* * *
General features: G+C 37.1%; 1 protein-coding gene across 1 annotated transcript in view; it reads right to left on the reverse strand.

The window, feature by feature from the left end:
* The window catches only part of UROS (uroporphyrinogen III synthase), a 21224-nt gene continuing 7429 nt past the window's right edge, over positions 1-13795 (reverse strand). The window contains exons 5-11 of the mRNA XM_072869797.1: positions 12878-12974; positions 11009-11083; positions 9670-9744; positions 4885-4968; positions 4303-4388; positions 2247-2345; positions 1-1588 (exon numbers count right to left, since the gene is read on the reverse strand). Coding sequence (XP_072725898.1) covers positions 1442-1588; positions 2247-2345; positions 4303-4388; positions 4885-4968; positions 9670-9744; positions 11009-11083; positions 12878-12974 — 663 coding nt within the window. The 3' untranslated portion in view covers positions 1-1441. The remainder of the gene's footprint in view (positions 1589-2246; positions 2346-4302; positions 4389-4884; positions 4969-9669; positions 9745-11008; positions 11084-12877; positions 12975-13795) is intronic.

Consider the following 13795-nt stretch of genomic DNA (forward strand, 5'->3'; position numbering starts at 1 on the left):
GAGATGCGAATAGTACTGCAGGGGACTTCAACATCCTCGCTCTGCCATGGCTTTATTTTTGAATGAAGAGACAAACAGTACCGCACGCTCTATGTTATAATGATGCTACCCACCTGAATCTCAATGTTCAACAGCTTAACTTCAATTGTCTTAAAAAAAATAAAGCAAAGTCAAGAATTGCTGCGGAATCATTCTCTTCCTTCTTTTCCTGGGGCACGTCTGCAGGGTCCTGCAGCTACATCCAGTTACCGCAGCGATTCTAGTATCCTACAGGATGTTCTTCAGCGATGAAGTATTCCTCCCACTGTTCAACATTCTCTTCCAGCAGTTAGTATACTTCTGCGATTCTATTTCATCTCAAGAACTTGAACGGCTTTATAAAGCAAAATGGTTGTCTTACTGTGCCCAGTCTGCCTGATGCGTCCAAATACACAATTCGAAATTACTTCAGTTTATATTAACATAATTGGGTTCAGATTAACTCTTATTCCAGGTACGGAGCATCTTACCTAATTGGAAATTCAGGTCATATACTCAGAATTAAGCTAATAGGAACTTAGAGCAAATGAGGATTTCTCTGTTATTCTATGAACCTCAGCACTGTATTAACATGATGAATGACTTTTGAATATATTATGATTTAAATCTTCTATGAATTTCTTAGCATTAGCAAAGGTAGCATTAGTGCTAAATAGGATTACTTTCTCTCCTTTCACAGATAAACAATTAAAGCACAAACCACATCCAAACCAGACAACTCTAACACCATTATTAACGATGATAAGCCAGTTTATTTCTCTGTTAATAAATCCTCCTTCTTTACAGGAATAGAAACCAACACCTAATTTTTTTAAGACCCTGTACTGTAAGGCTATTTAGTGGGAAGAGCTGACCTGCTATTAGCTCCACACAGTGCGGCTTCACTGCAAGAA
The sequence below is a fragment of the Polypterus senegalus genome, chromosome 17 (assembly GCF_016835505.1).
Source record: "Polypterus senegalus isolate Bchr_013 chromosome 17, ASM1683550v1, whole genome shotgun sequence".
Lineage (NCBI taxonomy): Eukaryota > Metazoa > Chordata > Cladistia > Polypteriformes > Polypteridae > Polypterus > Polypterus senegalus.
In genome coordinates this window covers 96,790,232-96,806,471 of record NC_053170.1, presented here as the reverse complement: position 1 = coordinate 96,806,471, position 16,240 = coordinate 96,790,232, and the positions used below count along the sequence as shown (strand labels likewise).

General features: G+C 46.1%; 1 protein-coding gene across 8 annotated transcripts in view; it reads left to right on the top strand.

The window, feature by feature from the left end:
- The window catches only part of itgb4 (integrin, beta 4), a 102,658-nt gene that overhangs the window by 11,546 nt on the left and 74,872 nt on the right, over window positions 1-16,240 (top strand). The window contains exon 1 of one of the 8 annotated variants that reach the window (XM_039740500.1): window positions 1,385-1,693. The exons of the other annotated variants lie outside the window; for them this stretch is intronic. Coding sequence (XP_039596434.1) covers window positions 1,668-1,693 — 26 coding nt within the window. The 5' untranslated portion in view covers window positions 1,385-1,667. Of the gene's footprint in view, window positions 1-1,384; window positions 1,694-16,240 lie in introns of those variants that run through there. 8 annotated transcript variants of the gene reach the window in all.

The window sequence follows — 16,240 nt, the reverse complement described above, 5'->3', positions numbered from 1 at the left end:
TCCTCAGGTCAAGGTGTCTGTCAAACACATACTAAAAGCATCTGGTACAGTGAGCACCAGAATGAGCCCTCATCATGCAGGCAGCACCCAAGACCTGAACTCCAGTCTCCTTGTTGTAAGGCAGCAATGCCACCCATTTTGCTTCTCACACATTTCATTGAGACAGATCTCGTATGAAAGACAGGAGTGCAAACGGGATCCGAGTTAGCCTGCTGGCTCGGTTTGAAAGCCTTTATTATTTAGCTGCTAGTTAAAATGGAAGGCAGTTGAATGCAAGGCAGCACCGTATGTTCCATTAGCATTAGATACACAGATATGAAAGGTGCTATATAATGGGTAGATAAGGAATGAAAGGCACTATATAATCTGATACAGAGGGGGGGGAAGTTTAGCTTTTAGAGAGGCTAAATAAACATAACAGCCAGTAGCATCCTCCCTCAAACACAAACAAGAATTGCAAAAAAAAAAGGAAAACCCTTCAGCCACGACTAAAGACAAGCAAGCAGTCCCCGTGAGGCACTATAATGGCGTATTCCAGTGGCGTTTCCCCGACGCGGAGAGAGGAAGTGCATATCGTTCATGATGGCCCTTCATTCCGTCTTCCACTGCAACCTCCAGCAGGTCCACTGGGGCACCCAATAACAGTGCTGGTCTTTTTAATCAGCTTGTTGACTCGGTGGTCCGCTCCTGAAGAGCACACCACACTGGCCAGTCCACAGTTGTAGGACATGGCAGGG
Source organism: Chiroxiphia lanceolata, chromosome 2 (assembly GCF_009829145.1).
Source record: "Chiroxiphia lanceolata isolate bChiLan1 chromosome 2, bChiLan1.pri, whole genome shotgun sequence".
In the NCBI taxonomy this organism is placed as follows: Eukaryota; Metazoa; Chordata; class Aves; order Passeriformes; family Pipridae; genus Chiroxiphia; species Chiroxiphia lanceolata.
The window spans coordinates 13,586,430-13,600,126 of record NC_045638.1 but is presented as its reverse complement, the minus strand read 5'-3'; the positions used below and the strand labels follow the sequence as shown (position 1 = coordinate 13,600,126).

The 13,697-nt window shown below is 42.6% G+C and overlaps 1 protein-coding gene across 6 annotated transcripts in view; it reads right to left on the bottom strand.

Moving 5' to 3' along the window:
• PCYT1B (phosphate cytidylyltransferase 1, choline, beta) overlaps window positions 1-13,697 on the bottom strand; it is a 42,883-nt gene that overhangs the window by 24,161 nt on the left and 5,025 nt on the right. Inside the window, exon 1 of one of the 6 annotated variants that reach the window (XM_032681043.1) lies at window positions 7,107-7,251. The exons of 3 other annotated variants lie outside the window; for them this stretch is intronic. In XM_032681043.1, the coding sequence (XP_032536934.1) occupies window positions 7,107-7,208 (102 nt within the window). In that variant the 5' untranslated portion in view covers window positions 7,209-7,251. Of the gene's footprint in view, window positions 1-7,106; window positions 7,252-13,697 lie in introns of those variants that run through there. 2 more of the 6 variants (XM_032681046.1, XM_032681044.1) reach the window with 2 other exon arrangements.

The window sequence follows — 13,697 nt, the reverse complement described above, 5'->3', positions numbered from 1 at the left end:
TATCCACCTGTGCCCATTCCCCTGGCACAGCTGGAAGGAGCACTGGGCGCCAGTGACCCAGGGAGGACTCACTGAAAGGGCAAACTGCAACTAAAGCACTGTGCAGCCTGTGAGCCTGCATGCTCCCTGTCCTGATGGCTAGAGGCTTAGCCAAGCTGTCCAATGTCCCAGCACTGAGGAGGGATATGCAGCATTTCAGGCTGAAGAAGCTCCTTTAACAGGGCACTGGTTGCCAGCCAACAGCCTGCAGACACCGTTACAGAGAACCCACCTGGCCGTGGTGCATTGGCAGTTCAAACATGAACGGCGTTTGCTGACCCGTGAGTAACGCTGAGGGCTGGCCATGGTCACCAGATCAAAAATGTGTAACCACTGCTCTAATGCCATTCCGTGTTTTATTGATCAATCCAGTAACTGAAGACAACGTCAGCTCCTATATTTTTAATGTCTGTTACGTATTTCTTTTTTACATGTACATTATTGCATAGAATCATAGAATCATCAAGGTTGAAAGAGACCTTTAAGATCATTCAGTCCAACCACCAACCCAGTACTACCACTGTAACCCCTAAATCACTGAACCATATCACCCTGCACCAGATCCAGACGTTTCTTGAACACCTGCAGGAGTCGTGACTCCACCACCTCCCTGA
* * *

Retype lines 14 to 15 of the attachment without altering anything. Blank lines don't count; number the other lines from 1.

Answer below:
TCCTCAGGTCAAGGTGTCTGTCAAACACATACTAAAAGCATCTGGTACAGTGAGCACCAGAATGAGCCCTCATCATGCAGGCAGCACCCAAGACCTGAACTCCAGTCTCCTTGTTGTAAGGCAGCAATGCCACCCATTTTGCTTCTCACACATTTCATTGAGACAGATCTCGTATGAAAGACAGGAGTGCAAACGGGATCCGAGTTAGCCTGCTGGCTCGGTTTGAAAGCCTTTATTATTTAGCTGCTAGTTAAAATGGAAGGCAGTTGAATGCAAGGCAGCACCGTATGTTCCATTAGCATTAGATACACAGATATGAAAGGTGCTATATAATGGGTAGATAAGGAATGAAAGGCACTATATAATCTGATACAGAGGGGGGGGAAGTTTAGCTTTTAGAGAGGCTAAATAAACATAACAGCCAGTAGCATCCTCCCTCAAACACAAACAAGAATTGCAAAAAAAAAAGGAAAACCCTTCAGCCACGACTAAAGACAAGCAAGCAGTCCCCGTGAGGCACTATAATGGCGTATTCCAGTGGCGTTTCCCCGACGCGGAGAGAGGAAGTGCATATCGTTCATGATGGCCCTTCATTCCGTCTTCCACTGCAACCTCCAGCAGGTCCACTGGGGCACCCAATAACAGTGCTGGTCTTTTTAATCAGCTTGTTGACTCGGTGGTCCGCTCCTGAAGAGCACACCACACTGGCCAGTCCACAGTTGTAGGACATGGCAGGG
Source organism: Chiroxiphia lanceolata, chromosome 2 (assembly GCF_009829145.1).